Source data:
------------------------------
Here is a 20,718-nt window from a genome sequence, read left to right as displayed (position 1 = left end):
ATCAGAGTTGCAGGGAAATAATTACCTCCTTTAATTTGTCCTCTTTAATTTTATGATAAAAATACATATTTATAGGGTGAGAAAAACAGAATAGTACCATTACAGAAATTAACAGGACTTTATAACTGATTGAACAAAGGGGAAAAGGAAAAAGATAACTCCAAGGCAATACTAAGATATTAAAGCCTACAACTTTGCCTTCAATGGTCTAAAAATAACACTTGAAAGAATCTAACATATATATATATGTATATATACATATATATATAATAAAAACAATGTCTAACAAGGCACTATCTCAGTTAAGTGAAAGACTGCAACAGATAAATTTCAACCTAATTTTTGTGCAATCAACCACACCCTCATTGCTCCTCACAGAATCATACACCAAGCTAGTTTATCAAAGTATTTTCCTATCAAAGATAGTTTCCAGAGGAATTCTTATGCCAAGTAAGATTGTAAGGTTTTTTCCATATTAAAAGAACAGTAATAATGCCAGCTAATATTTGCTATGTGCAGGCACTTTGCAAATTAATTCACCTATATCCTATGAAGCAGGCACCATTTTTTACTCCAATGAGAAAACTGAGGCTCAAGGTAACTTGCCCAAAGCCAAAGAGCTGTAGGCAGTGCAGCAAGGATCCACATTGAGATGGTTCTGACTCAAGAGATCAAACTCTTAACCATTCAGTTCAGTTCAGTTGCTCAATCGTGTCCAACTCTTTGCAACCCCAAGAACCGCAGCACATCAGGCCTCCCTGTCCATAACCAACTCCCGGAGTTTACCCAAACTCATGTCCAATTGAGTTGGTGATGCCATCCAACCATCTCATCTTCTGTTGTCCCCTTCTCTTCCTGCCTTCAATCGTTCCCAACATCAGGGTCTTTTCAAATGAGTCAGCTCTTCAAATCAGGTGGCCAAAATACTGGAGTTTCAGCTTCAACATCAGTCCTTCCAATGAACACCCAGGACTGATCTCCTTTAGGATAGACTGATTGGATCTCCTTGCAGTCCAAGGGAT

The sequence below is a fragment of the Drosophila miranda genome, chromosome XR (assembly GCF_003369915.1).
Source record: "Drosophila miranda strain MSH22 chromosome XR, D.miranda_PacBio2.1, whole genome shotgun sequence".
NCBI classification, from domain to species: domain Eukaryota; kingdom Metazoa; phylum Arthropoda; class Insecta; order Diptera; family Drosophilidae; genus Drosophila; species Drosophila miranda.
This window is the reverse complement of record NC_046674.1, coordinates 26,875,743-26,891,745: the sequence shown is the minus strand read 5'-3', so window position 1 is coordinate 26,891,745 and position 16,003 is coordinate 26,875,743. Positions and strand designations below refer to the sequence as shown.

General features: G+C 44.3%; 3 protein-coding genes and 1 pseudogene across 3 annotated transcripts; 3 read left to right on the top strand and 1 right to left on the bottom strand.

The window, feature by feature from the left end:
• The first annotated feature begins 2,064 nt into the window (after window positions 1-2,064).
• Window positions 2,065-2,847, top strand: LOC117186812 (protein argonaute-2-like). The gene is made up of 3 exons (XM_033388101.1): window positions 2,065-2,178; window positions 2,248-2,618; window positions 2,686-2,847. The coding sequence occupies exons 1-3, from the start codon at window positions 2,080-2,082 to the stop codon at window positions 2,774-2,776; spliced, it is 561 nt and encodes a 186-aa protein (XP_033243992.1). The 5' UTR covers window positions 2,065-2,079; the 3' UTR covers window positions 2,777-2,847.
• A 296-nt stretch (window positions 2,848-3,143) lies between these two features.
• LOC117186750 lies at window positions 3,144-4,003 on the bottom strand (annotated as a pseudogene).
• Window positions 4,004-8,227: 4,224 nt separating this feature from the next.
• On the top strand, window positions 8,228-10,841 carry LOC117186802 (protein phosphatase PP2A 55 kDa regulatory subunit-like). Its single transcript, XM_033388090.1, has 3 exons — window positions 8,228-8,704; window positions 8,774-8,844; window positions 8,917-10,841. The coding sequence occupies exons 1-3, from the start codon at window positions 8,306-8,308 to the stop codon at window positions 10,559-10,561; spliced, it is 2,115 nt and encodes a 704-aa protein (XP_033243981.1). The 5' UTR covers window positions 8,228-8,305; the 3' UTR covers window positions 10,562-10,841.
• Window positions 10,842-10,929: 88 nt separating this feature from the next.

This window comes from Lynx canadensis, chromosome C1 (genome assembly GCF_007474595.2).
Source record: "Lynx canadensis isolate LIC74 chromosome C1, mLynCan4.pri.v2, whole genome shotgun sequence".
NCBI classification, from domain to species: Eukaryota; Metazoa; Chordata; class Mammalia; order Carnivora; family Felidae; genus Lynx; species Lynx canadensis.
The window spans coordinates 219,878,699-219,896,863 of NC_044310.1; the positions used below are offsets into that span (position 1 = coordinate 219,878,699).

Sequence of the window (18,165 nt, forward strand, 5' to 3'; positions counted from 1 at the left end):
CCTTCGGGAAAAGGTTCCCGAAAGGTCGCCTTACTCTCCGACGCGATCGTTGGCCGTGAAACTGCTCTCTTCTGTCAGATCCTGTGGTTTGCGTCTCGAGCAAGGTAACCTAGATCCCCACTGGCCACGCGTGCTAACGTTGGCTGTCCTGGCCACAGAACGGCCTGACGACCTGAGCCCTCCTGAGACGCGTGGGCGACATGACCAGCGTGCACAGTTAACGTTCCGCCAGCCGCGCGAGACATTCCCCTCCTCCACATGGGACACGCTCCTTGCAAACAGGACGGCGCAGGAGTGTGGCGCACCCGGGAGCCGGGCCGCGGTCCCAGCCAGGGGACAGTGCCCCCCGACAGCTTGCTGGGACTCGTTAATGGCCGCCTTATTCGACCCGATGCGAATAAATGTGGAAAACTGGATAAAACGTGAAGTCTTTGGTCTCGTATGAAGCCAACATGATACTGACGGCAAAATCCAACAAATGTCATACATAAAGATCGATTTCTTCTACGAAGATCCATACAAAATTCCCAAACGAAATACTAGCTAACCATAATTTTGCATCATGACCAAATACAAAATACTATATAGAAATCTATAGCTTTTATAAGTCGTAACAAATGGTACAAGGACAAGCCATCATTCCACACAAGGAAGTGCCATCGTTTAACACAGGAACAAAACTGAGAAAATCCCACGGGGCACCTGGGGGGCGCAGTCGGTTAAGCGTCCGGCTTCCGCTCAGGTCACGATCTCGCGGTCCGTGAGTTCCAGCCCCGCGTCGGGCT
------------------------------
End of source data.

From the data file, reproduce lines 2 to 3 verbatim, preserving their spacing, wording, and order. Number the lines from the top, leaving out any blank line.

ATCAGAGTTGCAGGGAAATAATTACCTCCTTTAATTTGTCCTCTTTAATTTTATGATAAAAATACATATTTATAGGGTGAGAAAAACAGAATAGTACCATTACAGAAATTAACAGGACTTTATAACTGATTGAACAAAGGGGAAAAGGAAAAAGATAACTCCAAGGCAATACTAAGATATTAAAGCCTACAACTTTGCCTTCAATGGTCTAAAAATAACACTTGAAAGAATCTAACATATATATATATGTATATATACATATATATATAATAAAAACAATGTCTAACAAGGCACTATCTCAGTTAAGTGAAAGACTGCAACAGATAAATTTCAACCTAATTTTTGTGCAATCAACCACACCCTCATTGCTCCTCACAGAATCATACACCAAGCTAGTTTATCAAAGTATTTTCCTATCAAAGATAGTTTCCAGAGGAATTCTTATGCCAAGTAAGATTGTAAGGTTTTTTCCATATTAAAAGAACAGTAATAATGCCAGCTAATATTTGCTATGTGCAGGCACTTTGCAAATTAATTCACCTATATCCTATGAAGCAGGCACCATTTTTTACTCCAATGAGAAAACTGAGGCTCAAGGTAACTTGCCCAAAGCCAAAGAGCTGTAGGCAGTGCAGCAAGGATCCACATTGAGATGGTTCTGACTCAAGAGATCAAACTCTTAACCATTCAGTTCAGTTCAGTTGCTCAATCGTGTCCAACTCTTTGCAACCCCAAGAACCGCAGCACATCAGGCCTCCCTGTCCATAACCAACTCCCGGAGTTTACCCAAACTCATGTCCAATTGAGTTGGTGATGCCATCCAACCATCTCATCTTCTGTTGTCCCCTTCTCTTCCTGCCTTCAATCGTTCCCAACATCAGGGTCTTTTCAAATGAGTCAGCTCTTCAAATCAGGTGGCCAAAATACTGGAGTTTCAGCTTCAACATCAGTCCTTCCAATGAACACCCAGGACTGATCTCCTTTAGGATAGACTGATTGGATCTCCTTGCAGTCCAAGGGAT

The sequence below is a fragment of the Drosophila miranda genome, chromosome XR (assembly GCF_003369915.1).